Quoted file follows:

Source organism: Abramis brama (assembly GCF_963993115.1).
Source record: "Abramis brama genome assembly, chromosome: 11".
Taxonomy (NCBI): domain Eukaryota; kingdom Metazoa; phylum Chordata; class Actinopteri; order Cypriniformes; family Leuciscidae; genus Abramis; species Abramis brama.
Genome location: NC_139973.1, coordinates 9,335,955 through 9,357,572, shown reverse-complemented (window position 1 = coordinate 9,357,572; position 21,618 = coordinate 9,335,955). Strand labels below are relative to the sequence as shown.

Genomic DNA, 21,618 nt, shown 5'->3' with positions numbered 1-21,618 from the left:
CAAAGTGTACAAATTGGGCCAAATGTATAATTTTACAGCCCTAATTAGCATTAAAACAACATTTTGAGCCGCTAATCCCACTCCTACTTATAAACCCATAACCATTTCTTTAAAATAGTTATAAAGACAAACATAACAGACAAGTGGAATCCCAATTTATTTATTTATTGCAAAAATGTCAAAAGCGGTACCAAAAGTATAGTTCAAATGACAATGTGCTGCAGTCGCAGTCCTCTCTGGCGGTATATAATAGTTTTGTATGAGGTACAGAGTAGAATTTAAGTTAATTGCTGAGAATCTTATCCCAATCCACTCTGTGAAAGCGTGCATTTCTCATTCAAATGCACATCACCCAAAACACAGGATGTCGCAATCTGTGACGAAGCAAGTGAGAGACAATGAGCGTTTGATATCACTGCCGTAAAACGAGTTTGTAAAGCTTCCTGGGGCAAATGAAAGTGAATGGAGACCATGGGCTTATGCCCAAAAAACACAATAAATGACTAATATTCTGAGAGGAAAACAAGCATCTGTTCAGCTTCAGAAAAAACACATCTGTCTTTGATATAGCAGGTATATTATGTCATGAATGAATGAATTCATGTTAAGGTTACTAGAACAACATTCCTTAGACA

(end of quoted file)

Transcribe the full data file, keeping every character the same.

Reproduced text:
Source organism: Abramis brama (assembly GCF_963993115.1).
Source record: "Abramis brama genome assembly, chromosome: 11".
Taxonomy (NCBI): domain Eukaryota; kingdom Metazoa; phylum Chordata; class Actinopteri; order Cypriniformes; family Leuciscidae; genus Abramis; species Abramis brama.
Genome location: NC_139973.1, coordinates 9,335,955 through 9,357,572, shown reverse-complemented (window position 1 = coordinate 9,357,572; position 21,618 = coordinate 9,335,955). Strand labels below are relative to the sequence as shown.

Genomic DNA, 21,618 nt, shown 5'->3' with positions numbered 1-21,618 from the left:
CAAAGTGTACAAATTGGGCCAAATGTATAATTTTACAGCCCTAATTAGCATTAAAACAACATTTTGAGCCGCTAATCCCACTCCTACTTATAAACCCATAACCATTTCTTTAAAATAGTTATAAAGACAAACATAACAGACAAGTGGAATCCCAATTTATTTATTTATTGCAAAAATGTCAAAAGCGGTACCAAAAGTATAGTTCAAATGACAATGTGCTGCAGTCGCAGTCCTCTCTGGCGGTATATAATAGTTTTGTATGAGGTACAGAGTAGAATTTAAGTTAATTGCTGAGAATCTTATCCCAATCCACTCTGTGAAAGCGTGCATTTCTCATTCAAATGCACATCACCCAAAACACAGGATGTCGCAATCTGTGACGAAGCAAGTGAGAGACAATGAGCGTTTGATATCACTGCCGTAAAACGAGTTTGTAAAGCTTCCTGGGGCAAATGAAAGTGAATGGAGACCATGGGCTTATGCCCAAAAAACACAATAAATGACTAATATTCTGAGAGGAAAACAAGCATCTGTTCAGCTTCAGAAAAAACACATCTGTCTTTGATATAGCAGGTATATTATGTCATGAATGAATGAATTCATGTTAAGGTTACTAGAACAACATTCCTTAGACA